Britain: Union hotline reveals widespread exploitation of call centre staff

Callers have deluged a telephone hotline set up recently by the Trades Union Congress to monitor the working conditions in call centres across the UK.

The TUC set up the hotline for two weeks from February 12. In the first week of its operation the hotline received almost 400 calls, and by February 21 had received 550. The calls were mainly from staff who spoke about bullying, long working hours, impossible sales targets and their general dissatisfaction with their jobs in call centres.

The calls documented a sweatshop scenario, with employers in the industry using numerous techniques to drive up the exploitation of staff and in some cases openly breaking the law.

Some of the calls detailed the very harsh conditions faced by call centre workers, who are forced to work under constant surveillance, whereby every single hour, minute and second of their working day is monitored and recorded.

* In one case a manager made staff sign a "toilet book" to check how long they were spending away from their desks. He warned that the workers who spent the most time in the toilet would be forced to wear nappies/diapers.

* One caller said they had been forced to go into work to report sick in person rather than phoning; had to put their hand up for permission to go to the toilet and were only allowed three seconds in between answering incoming calls.

* Another call centre worker told the hotline that he was disciplined for leaving a six-second gap between calls.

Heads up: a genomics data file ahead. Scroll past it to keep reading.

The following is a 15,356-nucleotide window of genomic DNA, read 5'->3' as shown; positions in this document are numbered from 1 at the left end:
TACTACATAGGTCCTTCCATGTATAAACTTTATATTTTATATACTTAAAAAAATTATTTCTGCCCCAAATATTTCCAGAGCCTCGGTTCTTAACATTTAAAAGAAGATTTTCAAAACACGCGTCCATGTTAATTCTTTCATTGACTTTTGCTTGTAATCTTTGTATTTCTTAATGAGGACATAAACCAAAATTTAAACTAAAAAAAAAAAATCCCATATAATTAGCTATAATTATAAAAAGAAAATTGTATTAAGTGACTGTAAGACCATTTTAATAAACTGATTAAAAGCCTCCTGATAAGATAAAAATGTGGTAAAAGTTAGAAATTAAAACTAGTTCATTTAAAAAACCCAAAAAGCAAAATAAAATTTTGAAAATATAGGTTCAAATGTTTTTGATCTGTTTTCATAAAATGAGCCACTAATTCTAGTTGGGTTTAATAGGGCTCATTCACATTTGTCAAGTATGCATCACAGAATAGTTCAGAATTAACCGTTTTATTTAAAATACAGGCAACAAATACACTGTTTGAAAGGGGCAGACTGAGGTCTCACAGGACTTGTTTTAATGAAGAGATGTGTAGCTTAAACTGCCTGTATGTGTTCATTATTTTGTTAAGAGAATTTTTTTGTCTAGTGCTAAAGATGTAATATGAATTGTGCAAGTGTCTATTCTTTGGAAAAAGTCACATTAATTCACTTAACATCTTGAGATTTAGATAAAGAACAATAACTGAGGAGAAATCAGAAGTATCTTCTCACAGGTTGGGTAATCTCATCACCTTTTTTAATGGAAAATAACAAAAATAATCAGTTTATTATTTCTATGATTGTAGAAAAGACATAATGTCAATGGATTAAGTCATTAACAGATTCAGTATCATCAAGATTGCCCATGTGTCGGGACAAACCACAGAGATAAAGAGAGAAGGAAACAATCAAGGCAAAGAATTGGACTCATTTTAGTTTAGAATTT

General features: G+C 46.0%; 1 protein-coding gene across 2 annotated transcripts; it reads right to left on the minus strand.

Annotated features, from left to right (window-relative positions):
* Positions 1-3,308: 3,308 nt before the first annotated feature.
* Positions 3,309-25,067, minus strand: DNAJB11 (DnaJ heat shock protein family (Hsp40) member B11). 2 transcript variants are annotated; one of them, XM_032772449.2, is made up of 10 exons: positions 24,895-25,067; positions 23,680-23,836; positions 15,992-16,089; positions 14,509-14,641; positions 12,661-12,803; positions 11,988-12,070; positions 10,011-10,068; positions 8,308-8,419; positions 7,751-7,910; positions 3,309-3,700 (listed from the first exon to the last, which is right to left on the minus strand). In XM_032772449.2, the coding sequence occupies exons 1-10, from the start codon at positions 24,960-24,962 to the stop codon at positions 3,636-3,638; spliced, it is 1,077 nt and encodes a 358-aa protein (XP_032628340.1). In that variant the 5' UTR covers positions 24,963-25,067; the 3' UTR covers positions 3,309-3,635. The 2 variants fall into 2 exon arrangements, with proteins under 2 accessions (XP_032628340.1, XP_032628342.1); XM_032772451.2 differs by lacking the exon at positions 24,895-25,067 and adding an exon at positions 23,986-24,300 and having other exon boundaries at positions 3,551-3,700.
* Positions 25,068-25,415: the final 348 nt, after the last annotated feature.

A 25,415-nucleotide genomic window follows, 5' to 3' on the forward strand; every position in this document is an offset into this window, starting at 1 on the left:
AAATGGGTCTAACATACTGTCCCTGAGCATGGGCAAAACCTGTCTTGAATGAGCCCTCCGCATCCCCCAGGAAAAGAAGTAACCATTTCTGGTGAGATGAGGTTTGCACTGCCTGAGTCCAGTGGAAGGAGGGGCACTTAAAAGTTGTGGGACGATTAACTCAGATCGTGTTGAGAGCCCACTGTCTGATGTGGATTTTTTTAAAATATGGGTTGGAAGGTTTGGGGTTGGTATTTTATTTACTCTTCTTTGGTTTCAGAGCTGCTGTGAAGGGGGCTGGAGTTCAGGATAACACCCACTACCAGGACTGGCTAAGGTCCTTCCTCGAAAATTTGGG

* Other workers complained of suffering from "acoustic shock" (damage to hearing caused by sudden loud noises during phone calls) that had left them suffering from depression and other health problems.

* In another case, a worker related how call centre managers would not allow Christmas decorations to be displayed, claiming they were a health and safety hazard.

* Other callers told the hotline that they had to pay for their own headsets or had wages withheld while they served "probationary" periods.

Prior to the hotline campaign the TUC issued a report on call centres entitled "It's Your Call," which documented more grotesque examples of exploitation and the inhumane humiliation of workers.

One example in the report was of a worker who fainted at his desk and then had the time it took him to be driven to hospital deducted from his wages. In another case, a health representative at a call centre was suspended for using the company's phone to contact the health and safety executive about a gas problem. The report cited the case of a female employee who wanted to start her shift three-quarters of an hour late because of the time it took to get her children to school. The woman had to produce a letter from her child's school before her employees would consider the "concession".

The ongoing development of computer technology and advanced monitoring facilities enable call centre managers to monitor every aspect of an employees' working day. One software company has even used the slogan “Total Control Made Easy” to advertise its call centre monitoring package.

Systems such as Automatic Call Distribution (ACD) enable managers to view a print-out of call handling times as well as an employee's “wrap” (the time spent dealing with a customer's problem after they ring off). They also have access to the statistics showing the exact time spent away from the phone, such as toilet breaks or getting drinking water from the water cooler. Some contracts stipulate that such breaks must not exceed 10 percent of the working day.